Benefits of using wheat germ oil

This Week In The HSI Forum

“Does anyone have any experience or knowledge on the use of wheat germ oil?”

This question is posed by an HSI member named Neal, on a thread he titles “Wheat germ oil.” Neal goes on: “I have been taking it for lower back pain and it is the only thing that works with the exception of Mega doses of Vitamin E. I have been told that it turns rancid and will make me sick and that I shouldn’t be taking it.”

Whoever is informing Neal isn’t telling him the whole story. Wheat germ oil is a nutritious and beneficial supplement, but somewhat sensitive. It can degrade quickly if not stored well, so temperature extremes should be avoided.

A member named Rosie comes to Neal’s aid, stating that all oils have the capacity to turn rancid. And when they do, they produce free radicals. Rosie adds: “However, all you have to do is keep it refrigerated to prevent rancidity. Another good oil to use is rice bran oil. I like it better than wheat germ oil, or flax oil, it tastes much better. Like wheat germ oil it is rich in Vitamin E, including the tocotrienols and is a much cheaper source of tocotrienols than buying them alone. Also high in omega fatty acids.”

Rosie’s correct. But there’s a drawback to both rice bran oil and wheat germ oil: the ratio of omega-3 to omega-6 isn’t favorable – there’s more 6 than 3. Nevertheless, both oils provide an excellent source of vitamin E. We first told members about the benefits of rice bran oil with this comment in the December 1997 HSI Members Alert:

“All vitamin E is not created equal. The most common form (alpha-tocopherol) is actually one of the least effective. Much more powerful are tocotrienols, relative newcomers on the nutrition scene that you may have read about already. More powerful still is a newly-discovered tocotrienol, called di-desmethyl-tocotrienol, or P25. Obtained through a special molecular distillation of rice bran oil, P25 toco-trienols are not only far superior to the vitamin E you’re probably taking, but they might even replace your cholesterol-lowering drugs as well.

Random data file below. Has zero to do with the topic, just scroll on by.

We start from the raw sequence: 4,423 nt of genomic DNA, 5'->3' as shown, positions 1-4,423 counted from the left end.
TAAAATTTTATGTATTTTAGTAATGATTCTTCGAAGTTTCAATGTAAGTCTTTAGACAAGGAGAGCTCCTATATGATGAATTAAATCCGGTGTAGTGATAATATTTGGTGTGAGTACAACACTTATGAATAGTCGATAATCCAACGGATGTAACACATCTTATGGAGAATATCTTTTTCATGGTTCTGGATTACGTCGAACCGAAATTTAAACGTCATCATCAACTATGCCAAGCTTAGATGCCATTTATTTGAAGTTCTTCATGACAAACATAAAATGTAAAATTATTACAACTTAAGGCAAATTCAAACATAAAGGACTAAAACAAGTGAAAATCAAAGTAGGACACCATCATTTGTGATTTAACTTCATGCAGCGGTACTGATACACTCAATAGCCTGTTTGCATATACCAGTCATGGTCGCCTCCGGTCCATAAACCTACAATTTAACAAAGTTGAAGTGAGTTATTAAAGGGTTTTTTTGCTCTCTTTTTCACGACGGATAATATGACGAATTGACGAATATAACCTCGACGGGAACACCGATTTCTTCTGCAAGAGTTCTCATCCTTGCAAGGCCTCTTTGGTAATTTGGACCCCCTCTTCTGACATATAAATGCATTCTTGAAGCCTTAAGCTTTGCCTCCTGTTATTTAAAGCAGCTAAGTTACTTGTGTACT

“Tocotrienols have a slightly different molecular structure than the alpha-tocopherol form of vitamin E, making them far more potent. As antioxidants, they’re up to 60 times more effective in protecting your cells from oxidative damage. But unlike alpha-tocopherol, tocotrienols can also reduce platelet clumping and lower cholesterol. No other vitamin or drug available today can significantly reduce all three of these major cardiac risk-factors.”

In addition, studies have shown that tocotrienols have exceptional anti-inflammatory properties, which may be the reason Neal found relief from his lower back pain.

Neal has one more important question: “I found several sources for rice bran oil but none were labeled organic or cold-processed. Does it make a difference?”

Absolutely. If it’s genuinely organic, then the rice source for the oil has been grown without (or with very little) synthetic fertilizers or pesticides. And cold pressing just means that it’s been processed with methods that produce no heat or friction. As a result, fewer nutrients (including antioxidants) are destroyed during processing.

If you have more to add to the comparison of wheat germ oil and rice bran oil, open the “Wheat germ oil” thread on the Forum and add your two cents.

Other topics on the HSI Forum this week include:

  • Painful joints
  • Best form of Vit A and Zinc?
  • Sleep apnea
  • Thinning hair
  • Testosterone and diabetes
  • Sweeteners

To reach the HSI Forum, just go to our web site at, click on “Forum,” and browse through the wide range of topics concerning health care and nutrition.